Today marks a special anniversary: it is exactly 10 years ago that Metal Gear Solid 4: Guns of the Patriots was released. The PlayStation 3 game launched worldwide on June 12th of 2008 to critical acclaim, and at the time was one of the biggest and most anticipated titles.
Most people will immediately remember the game’s intense and grand moments: Liquid-Ocelot’s theatrical capture of the system and subsequent massacre, Snake crawling through the microwave hallway, the final hand-to-hand battle between him and Liquid, Raiden’s spectacular and acrobatic fight scenes. But the game also has its quieter moments, moments of contemplation, of reflection, of tenderness and vulnerability. Seven of those will be highlighted in this article – one from each chapter, plus the prologue and epilogue. This way, we go through the game and focus on the quieter side of it, briefly reflecting on what makes it special and how it is portrayed visually and auditory.
“When the battlefield is under total control, war becomes routine.”
A dusty road littered with debris. Ravens picking away at corpses, lying next to their weapons. The buzzing of flies. A slow-paced, sorrowful song accompanies the death and destruction of the abandoned battlefield. The names of the various voice actors, written in white brush strokes come fading onto the screen. From the distance, a convoy of trucks approaches.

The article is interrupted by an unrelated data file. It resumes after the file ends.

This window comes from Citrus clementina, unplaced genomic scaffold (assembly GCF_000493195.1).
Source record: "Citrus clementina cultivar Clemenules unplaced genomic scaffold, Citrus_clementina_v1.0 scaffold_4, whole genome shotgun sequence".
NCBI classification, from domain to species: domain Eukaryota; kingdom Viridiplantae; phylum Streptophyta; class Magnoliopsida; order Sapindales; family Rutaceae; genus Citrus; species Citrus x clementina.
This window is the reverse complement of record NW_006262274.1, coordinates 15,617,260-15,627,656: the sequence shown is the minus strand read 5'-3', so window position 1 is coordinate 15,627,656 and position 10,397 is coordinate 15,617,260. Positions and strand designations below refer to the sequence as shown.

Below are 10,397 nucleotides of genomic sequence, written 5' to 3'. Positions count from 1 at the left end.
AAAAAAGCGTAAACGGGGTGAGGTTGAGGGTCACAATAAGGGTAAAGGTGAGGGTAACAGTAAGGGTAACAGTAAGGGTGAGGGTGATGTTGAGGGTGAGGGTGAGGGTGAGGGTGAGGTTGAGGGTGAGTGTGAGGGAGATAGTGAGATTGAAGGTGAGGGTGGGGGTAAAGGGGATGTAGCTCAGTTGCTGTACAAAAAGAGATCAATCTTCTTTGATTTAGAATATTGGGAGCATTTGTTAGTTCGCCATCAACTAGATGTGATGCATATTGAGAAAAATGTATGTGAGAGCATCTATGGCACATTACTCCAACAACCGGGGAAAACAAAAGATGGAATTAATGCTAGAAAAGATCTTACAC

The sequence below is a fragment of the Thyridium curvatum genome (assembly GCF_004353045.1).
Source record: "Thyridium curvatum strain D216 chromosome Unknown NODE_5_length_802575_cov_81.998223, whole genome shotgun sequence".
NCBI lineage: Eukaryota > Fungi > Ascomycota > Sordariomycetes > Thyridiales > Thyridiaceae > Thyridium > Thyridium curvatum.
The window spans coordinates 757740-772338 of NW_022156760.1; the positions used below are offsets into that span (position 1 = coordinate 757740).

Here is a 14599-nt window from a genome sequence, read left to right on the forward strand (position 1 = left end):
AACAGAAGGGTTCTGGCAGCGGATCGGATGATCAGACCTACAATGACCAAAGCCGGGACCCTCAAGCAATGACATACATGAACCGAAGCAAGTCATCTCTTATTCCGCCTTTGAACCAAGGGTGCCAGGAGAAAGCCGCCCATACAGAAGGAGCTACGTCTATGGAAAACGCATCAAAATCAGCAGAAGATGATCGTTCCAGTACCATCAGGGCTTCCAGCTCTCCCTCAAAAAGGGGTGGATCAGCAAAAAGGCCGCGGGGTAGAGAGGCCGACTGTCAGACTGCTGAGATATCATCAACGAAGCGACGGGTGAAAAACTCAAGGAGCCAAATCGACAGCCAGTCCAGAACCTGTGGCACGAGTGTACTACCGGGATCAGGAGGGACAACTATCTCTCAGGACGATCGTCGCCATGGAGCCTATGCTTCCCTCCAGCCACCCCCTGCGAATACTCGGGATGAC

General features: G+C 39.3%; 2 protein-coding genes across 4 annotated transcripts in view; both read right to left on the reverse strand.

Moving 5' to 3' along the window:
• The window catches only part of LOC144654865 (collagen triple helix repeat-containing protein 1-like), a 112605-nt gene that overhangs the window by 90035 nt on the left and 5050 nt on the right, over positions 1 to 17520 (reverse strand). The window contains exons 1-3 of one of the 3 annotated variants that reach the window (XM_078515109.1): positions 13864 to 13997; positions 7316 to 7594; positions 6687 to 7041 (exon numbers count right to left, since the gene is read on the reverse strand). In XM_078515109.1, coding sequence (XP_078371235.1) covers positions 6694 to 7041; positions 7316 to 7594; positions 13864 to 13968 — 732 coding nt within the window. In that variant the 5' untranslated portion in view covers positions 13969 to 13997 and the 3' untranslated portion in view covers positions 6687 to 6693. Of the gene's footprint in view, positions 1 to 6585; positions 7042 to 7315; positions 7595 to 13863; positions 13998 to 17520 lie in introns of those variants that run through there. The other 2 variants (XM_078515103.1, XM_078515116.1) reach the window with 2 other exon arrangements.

‘War has changed.’ Snake’s sombre words accompany the scene’s mood perfectly, and set the tone for what would be the most melancholic entry in the saga. ‘It’s no longer about nations, ideologies, or ethnicity. It’s an endless series of proxy battles fought by mercenaries and machines.’ Tucked away in the corner of one of the trucks, an old Snake silently sits alongside the rebel soldiers, each of them carrying their weapon in anticipation of the upcoming battle. Snake brings a crumpled cigarette to his mouth. ‘War – and its consumption of life – has become a well-oiled machine.’ As the trucks ride into a ravaged town, advanced warplanes fly overhead across the hazy sky. ‘War has changed. The age of deterrence has become the age of control…’ Snake knows that this is a new age, and he is just a fading shadow, a relic of a bygone era. This will be his final mission. ‘When the battlefield is under total control, war becomes routine’. As Snake jumps out of the truck, the sounds of war – gunfire, screams, explosions – swell, along with the music.